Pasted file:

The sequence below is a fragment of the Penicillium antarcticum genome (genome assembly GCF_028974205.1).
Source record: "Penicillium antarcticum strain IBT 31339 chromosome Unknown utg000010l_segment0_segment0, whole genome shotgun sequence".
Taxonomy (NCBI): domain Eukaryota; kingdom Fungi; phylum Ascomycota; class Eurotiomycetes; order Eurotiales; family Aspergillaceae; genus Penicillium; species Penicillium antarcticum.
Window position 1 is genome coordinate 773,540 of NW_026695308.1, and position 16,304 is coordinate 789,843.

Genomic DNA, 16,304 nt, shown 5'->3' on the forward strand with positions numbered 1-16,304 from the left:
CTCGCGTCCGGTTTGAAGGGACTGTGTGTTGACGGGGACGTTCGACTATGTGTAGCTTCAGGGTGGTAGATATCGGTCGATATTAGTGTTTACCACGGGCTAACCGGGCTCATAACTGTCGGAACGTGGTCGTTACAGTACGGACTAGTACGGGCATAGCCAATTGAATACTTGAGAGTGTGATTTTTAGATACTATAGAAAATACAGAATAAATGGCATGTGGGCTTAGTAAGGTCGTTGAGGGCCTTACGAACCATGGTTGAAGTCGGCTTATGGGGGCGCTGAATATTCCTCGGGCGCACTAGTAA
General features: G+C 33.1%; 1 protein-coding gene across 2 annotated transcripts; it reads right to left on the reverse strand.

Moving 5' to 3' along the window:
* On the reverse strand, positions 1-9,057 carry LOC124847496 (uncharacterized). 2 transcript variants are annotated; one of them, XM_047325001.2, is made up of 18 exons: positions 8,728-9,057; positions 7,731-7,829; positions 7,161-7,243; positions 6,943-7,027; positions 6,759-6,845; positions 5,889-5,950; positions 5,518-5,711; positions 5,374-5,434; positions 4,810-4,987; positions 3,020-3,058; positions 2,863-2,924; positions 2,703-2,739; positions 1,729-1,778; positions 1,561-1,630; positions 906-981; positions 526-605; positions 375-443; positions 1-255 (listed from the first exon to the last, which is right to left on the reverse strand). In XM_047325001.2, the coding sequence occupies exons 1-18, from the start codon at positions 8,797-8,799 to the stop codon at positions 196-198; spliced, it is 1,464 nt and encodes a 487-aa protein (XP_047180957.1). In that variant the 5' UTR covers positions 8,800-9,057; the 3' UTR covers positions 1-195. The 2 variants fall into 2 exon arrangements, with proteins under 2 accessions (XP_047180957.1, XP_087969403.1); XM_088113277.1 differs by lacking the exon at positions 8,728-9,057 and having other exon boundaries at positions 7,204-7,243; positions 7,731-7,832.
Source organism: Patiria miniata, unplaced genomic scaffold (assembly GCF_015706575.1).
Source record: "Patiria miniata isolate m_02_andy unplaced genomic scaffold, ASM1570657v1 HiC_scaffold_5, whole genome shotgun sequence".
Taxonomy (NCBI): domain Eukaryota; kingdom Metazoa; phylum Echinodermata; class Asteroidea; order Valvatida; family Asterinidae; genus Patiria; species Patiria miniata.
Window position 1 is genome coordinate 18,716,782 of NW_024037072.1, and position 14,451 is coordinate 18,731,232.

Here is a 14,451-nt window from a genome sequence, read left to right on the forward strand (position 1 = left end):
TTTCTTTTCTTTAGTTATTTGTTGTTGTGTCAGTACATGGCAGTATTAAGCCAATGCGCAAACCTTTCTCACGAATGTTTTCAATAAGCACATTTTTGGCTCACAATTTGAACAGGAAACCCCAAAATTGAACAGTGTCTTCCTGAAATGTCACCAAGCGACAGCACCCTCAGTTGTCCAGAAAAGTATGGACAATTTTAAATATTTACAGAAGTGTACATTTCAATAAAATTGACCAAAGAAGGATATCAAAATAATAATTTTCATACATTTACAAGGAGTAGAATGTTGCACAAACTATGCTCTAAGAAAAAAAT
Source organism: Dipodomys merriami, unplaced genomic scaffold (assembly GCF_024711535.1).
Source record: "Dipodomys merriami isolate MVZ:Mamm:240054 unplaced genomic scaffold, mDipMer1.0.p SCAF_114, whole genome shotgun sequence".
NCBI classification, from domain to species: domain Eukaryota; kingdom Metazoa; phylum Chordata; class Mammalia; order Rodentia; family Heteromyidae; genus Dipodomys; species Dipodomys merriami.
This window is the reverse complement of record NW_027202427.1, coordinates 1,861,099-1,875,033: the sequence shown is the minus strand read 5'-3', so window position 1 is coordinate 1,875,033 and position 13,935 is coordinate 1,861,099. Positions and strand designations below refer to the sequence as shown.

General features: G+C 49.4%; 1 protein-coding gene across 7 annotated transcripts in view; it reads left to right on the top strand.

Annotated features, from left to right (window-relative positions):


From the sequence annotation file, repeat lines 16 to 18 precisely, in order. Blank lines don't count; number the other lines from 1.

Source organism: Dipodomys merriami, unplaced genomic scaffold (assembly GCF_024711535.1).
Source record: "Dipodomys merriami isolate MVZ:Mamm:240054 unplaced genomic scaffold, mDipMer1.0.p SCAF_114, whole genome shotgun sequence".
NCBI classification, from domain to species: domain Eukaryota; kingdom Metazoa; phylum Chordata; class Mammalia; order Rodentia; family Heteromyidae; genus Dipodomys; species Dipodomys merriami.